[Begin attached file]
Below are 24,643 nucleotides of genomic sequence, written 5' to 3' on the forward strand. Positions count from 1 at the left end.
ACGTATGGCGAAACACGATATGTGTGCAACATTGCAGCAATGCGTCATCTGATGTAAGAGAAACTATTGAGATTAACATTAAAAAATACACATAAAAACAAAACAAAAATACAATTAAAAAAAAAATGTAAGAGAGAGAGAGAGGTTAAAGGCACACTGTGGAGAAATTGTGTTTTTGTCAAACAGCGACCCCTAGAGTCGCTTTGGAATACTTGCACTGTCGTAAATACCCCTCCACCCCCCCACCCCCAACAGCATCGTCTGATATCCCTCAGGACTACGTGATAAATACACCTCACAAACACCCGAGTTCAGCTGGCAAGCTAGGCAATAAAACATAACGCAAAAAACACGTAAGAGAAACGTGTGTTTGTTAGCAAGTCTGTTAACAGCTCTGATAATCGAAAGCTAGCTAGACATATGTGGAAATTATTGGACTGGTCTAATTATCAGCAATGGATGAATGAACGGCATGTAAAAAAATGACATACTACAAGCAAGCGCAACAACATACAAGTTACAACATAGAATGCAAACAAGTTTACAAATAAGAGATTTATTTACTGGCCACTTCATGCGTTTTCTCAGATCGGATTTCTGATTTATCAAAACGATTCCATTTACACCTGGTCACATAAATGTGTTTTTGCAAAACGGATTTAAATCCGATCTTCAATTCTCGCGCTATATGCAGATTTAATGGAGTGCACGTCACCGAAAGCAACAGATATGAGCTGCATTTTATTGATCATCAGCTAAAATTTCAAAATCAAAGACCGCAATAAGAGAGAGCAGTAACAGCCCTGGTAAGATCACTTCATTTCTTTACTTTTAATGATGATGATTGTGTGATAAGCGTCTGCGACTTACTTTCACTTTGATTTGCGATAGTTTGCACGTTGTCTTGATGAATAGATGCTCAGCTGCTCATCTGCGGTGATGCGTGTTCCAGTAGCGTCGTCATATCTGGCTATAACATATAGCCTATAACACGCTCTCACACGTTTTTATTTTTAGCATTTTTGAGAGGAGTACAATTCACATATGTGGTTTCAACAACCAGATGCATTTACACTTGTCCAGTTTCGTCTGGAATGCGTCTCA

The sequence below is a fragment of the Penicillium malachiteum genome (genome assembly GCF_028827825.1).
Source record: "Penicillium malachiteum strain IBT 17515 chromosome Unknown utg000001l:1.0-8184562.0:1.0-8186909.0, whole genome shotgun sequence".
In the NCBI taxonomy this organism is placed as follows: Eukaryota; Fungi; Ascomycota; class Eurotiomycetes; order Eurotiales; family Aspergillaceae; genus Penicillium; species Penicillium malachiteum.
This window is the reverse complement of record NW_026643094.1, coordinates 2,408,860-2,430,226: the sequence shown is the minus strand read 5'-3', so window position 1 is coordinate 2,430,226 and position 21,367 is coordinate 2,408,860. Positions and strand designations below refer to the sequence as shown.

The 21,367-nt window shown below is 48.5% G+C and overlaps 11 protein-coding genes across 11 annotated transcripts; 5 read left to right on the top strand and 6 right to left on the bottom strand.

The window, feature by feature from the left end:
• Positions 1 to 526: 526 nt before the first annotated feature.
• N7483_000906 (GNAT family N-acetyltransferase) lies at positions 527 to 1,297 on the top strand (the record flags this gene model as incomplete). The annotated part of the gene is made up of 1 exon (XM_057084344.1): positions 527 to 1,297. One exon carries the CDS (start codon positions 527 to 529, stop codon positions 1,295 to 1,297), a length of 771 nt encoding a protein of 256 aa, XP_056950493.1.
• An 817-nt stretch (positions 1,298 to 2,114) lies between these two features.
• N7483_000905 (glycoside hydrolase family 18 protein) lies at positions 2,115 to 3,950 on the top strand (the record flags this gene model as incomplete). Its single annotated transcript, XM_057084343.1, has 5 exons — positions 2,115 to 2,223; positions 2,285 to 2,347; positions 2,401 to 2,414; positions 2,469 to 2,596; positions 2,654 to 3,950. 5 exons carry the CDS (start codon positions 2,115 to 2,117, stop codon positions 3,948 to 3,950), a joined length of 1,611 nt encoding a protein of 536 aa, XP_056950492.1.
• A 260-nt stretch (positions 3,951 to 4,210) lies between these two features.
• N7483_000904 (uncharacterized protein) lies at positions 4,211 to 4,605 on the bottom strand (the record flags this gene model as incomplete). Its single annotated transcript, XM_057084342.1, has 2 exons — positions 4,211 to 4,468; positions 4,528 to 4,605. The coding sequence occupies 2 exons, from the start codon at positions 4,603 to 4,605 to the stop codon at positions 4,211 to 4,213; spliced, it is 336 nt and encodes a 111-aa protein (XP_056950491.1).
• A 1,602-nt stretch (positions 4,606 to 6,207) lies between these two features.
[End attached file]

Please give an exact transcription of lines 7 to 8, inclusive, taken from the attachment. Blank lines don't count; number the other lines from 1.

The 21,367-nt window shown below is 48.5% G+C and overlaps 11 protein-coding genes across 11 annotated transcripts; 5 read left to right on the top strand and 6 right to left on the bottom strand.

The window, feature by feature from the left end: